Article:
Hike of the week: Cooling off at Desolation Lake

Hike of the week: Cooling off at Desolation Lake

(Cara MacDonald, KSL.com)



Estimated read time: 3-4 minutes

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SALT LAKE CITY — Looking for a stunning hike in the mountains, yielding unique views without eating up your entire day?

Look no further. Desolation Lake is a seven mile hike which most people can complete in under four hours. Though the trek is steep and may tire out the hiker on the way up, the terrain isn’t challenging to navigate and clearly marked trails get you to your destination without much stress.

Cara MacDonald, KSL.com
Cara MacDonald, KSL.com

Begin by driving nine miles into Big Cottonwood Canyon and park at the Mill D North trailhead, which is on the left side of the road when driving up the canyon. Note that there’s a restroom and a large, open area with a creek to your right as an indication you’re in the right place. A large sign, nearly impossible to miss, is visible next to the well-defined trailhead.

Hike through dense woods and alongside grassy meadows and a rushing creek for a couple of miles, until reaching a visible sign that indicates Dog Lake to the left (0.6 miles away) and Desolation Lake to the right (1.9 miles away). Hang right and follow the winding trail through foliage that has quickly transformed into quaking aspen trees until reaching the lake.

Hikers on the last stretch of trail before the lake; Cara MacDonald, KSL.com
Hikers on the last stretch of trail before the lake; Cara MacDonald, KSL.com

Desolation Lake is characterized by its crystal clear waters that provide shimmering views of the pebbles and sand within. Toward the middle, the water looks bluish green with a sparkle only found at high elevation mountain lakes.

Note that though the trail climbs around 1,900 feet in elevation, it’s a steady uphill hike that mountain bikers are able to traverse, and as such, it is not too strenuous for enthusiastic hikers.

Neither dogs nor swimming are allowed at Desolation Lake or along the trail, according to The Outbound. Camping, on the other hand, is allowed and there are a number of trees perfect for hammocking as well.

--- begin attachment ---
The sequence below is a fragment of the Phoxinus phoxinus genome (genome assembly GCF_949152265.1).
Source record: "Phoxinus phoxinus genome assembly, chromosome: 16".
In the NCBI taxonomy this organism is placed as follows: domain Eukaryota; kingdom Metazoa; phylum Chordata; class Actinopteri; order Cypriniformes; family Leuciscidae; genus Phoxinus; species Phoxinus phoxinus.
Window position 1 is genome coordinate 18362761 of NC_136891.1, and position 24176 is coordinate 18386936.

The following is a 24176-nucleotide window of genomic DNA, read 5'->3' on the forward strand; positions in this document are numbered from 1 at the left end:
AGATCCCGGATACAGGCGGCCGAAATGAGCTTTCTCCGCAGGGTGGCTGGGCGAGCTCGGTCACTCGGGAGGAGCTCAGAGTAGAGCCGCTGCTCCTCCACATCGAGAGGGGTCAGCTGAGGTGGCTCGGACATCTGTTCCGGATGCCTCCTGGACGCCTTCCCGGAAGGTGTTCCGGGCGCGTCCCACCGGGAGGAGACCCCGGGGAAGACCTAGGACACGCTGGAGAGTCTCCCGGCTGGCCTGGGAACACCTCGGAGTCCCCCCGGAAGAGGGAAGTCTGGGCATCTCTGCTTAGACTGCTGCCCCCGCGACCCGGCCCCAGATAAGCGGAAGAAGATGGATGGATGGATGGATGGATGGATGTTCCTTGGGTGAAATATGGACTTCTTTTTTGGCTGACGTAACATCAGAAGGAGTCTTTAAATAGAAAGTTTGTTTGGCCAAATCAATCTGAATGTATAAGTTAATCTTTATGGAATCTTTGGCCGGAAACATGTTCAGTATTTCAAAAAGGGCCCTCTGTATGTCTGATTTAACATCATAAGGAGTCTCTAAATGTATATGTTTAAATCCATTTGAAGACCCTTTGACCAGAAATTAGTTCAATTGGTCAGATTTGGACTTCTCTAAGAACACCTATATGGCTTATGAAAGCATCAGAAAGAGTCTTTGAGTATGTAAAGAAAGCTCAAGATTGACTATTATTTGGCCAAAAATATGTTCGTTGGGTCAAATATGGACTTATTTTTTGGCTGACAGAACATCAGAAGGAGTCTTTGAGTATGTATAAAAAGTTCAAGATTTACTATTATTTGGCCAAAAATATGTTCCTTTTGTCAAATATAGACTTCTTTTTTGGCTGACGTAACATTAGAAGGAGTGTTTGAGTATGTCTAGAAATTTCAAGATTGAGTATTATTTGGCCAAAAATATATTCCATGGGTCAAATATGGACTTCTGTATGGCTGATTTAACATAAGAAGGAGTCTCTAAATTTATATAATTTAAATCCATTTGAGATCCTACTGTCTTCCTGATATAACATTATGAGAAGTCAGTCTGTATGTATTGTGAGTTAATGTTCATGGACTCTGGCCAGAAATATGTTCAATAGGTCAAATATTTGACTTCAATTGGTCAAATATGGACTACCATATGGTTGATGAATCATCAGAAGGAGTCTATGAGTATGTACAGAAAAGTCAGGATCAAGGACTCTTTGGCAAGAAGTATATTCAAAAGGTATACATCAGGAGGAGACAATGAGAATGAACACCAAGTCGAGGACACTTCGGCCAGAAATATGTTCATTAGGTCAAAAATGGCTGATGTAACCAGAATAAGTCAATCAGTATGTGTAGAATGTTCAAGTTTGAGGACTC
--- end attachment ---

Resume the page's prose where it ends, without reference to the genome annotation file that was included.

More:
The lake is in a mountain valley with many areas to explore without losing your way, and many hikers will walk up to the ridgeline overhead. However you choose to enjoy Desolation Lake, the hike offers something for just about everyone.

Due to the heavy snowpack and late snowmelt this year, there may still be snow on the hike. Consider bringing snowshoes and appropriate gear just in case, or hold off on the hike until mid to late July. Even in the dead of summer, the heat tapers off as elevation increases and hikers can cool off at the top.

Quick facts

Trailhead: Begin at the Mill D trailhead in Big Cottonwood Canyon, according to Utah.com. The trailhead is also for Dog Lake, which is the same trail as Desolation until it splits at a clearly marked diversion halfway up. The trailhead can be found at coordinates (40.69767, -111.740876) and Desolation Lake is at (40.659973, -111.60237).

Difficulty: Moderate to strenuous.

Length: About 7 miles out-and-back, according to Utah.com.

Elevation gain: 1,900 ft, according to the Outbound.

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Cara MacDonald enjoys both engaging in outdoor recreation and writing about it. Born and raised in Utah, Cara enjoys skiing, rock climbing, hiking and camping. She is passionate about both learning about and experiencing the outdoors, and helping others to learn about and explore nature. She primarily writes Outdoors articles centering around wildlife and nature, highlighting adventure opportunities, and sharing tips and tricks for outdoor recreation.

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